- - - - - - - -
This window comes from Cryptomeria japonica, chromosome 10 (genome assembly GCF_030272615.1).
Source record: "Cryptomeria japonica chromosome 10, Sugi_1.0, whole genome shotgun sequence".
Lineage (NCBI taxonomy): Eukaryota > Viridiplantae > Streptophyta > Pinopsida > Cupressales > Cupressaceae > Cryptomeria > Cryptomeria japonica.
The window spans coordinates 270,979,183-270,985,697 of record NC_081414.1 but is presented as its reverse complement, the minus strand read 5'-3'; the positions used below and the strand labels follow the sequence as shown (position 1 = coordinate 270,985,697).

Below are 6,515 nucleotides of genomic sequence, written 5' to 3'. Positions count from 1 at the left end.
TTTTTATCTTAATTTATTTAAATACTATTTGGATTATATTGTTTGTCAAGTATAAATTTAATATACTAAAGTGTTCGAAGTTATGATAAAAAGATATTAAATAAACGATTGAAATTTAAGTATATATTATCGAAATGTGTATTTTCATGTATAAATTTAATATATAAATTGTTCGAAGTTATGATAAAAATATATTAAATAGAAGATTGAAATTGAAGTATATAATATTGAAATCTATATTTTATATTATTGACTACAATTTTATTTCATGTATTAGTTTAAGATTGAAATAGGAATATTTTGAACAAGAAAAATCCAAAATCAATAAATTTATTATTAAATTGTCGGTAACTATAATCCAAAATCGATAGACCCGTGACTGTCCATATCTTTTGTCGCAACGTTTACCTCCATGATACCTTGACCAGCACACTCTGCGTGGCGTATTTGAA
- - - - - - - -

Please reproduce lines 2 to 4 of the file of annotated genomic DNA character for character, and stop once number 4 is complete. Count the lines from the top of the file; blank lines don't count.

Source record: "Cryptomeria japonica chromosome 10, Sugi_1.0, whole genome shotgun sequence".
Lineage (NCBI taxonomy): Eukaryota > Viridiplantae > Streptophyta > Pinopsida > Cupressales > Cupressaceae > Cryptomeria > Cryptomeria japonica.
The window spans coordinates 270,979,183-270,985,697 of record NC_081414.1 but is presented as its reverse complement, the minus strand read 5'-3'; the positions used below and the strand labels follow the sequence as shown (position 1 = coordinate 270,985,697).